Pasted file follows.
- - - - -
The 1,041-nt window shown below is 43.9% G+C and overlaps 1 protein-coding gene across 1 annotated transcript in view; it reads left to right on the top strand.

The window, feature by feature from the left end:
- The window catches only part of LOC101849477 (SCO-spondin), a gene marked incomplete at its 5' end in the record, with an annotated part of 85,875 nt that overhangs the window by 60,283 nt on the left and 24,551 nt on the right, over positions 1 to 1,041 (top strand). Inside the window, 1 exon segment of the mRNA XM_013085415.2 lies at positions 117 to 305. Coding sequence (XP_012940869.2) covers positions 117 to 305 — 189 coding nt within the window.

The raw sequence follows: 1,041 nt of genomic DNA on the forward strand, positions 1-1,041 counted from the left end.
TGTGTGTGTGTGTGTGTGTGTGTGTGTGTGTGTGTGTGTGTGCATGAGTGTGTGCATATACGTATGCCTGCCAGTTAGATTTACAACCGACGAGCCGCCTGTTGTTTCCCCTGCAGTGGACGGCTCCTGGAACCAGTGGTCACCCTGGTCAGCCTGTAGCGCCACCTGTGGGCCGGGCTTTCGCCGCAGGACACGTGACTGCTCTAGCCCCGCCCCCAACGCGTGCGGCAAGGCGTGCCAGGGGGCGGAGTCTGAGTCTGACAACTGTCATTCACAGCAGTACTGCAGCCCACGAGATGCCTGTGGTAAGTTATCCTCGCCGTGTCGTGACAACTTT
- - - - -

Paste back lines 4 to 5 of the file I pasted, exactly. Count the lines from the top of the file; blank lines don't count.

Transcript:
The raw sequence follows: 1,041 nt of genomic DNA on the forward strand, positions 1-1,041 counted from the left end.
TGTGTGTGTGTGTGTGTGTGTGTGTGTGTGTGTGTGTGTGTGCATGAGTGTGTGCATATACGTATGCCTGCCAGTTAGATTTACAACCGACGAGCCGCCTGTTGTTTCCCCTGCAGTGGACGGCTCCTGGAACCAGTGGTCACCCTGGTCAGCCTGTAGCGCCACCTGTGGGCCGGGCTTTCGCCGCAGGACACGTGACTGCTCTAGCCCCGCCCCCAACGCGTGCGGCAAGGCGTGCCAGGGGGCGGAGTCTGAGTCTGACAACTGTCATTCACAGCAGTACTGCAGCCCACGAGATGCCTGTGGTAAGTTATCCTCGCCGTGTCGTGACAACTTT